Before You Walk Down the Aisle, Be Sure to Have the “Money Talk”
There are a lot of major milestones in life; birth and marriage being two of the biggest. If you’re about to get married or contemplating marriage, it’s critical to your present and your future to have the “money talk.”
Money conversations with a significant other – particularly a pending spouse- are not always simple conversations to have. However, these talks should be a priority before you walk down that aisle, as the divorce rate due to financial incompatibility is very high. Not being on the same page about money can drive couples apart and without a firm foundation, merging your finances and your lives may be more challenging. Approaching this conversation with honesty and transparency can help you get started on the right foot.
How to Manage Money as a Couple
When you get married, there are three main options for dealing with your money. Those include keeping your finances separate, merging some of your accounts, or putting all of your financial eggs in the same basket. Each option has its pros and cons, which are important to consider as you and your spouse map out your financial plan.
Option 1: Each spouse manages and maintains their own, separate account
Some couples may have cold feet when it comes to joining their bank accounts. They may choose to manage and maintain their own separate accounts. At the same time, they might commit to each saving an agreed upon amount per month, and dividing up household expenses according to a fair distribution.
Pros: You don’t have to worry about your spouse having the same spending habits as you and you can continue to manage your money as you like. That’s a plus if you’re worried about sacrificing any of your financial independence or if your spouse is a spender, for example, while you’re a saver.
Cons: It makes bill paying a little trickier and you’ll still need to communicate about how much each person spends. If one spouse is not a good communicator, this may cause issues. Additionally, if something were to ever happen to one spouse, it could take months before the surviving spouse gets access to the funds.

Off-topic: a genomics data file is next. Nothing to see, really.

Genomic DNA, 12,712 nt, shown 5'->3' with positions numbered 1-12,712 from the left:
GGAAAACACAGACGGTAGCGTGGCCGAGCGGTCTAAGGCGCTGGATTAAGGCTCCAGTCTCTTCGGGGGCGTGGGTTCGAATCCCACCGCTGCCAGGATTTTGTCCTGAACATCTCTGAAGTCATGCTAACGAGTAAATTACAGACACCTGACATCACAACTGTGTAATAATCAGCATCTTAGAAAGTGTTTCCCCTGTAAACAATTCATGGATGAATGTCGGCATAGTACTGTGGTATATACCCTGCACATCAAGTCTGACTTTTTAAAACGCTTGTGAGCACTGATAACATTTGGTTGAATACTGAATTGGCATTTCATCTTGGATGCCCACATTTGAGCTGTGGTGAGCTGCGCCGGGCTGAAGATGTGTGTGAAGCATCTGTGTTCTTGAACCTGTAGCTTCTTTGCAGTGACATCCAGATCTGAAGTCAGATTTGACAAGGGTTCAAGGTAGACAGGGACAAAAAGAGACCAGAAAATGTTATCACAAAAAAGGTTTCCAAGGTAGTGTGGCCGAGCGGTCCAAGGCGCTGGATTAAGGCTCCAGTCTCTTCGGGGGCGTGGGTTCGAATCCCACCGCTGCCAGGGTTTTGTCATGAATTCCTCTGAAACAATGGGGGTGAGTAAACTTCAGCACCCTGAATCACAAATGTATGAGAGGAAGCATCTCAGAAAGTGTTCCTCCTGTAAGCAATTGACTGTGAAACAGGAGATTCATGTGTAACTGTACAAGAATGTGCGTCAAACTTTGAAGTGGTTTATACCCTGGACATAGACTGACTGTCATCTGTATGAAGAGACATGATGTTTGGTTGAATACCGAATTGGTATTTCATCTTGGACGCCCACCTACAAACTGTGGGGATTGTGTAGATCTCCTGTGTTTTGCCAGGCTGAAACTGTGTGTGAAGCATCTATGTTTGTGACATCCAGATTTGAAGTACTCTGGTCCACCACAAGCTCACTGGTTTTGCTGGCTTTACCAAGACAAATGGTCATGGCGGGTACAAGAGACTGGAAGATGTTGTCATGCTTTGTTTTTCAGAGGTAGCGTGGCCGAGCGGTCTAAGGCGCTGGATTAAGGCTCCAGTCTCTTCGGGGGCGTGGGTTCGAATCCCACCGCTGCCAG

Option 2: Merge your money halfway
If a couple decides to merge their money halfway, each spouse keeps a separate bank account in which to put their pay checks, and then there is a joint account funded by both spouses from which expenses are paid.
Pros: The pros in this situation are that each of you has the ability to maintain some independence, while at the same time playing a shared role in your household financial management. And when bills are paid from one account, it can take the stress out of keeping track of what’s been paid and what hasn’t.
Cons: Having multiple accounts to manage could be a little confusing, especially if one of you is more organized than the other. Also, if you and your spouse earn different salaries, you’ll have to figure what percentage of each of your incomes is a fair amount for each to contribute towards shared expenses.
Option 3: Put all the money together in a union- like your marriage!
In this scenario, you’d set up a single joint bank account into which all future pay checks are deposited and from which all expenses are paid. Any spending money, vacation money, and all other purchases come out of this same account. You could also decide to allocate a set amount each month from the account to use as you both wish.
Pros: A joint bank account can offer a sense of unity and partnership. If you’re focused on fine-tuning your budget, it’ll be easier to track money coming in versus money going out because there’s complete transparency. And it can be simpler all around to have all your money combined in one place.
Cons: One of the main cons of this set-up for a newly married couple is that one or both partners might feel that someone is always looking over their shoulder. Additionally, if one spouse tends to spend money more freely than the other, it will be much more readily apparent and that could lead to money arguments.
Regardless of the approach you choose, it’s important for couples to work together towards a solution that they’re both comfortable with. Finding a compromise can take some time and it may require examination of your personal spending habits and beliefs about money. Creating a plan for managing your finances early on in marriage can benefit you long after the honeymoon period ends.
If you’re having trouble getting on the same page financially, consider meeting with a financial advisor who can discuss different options with you. Having a third-party perspective included in the conversation can make it easier to talk money as a married couple and find a system that works for both of you, without compromising your individual or joint financial goals.
Source: The Balance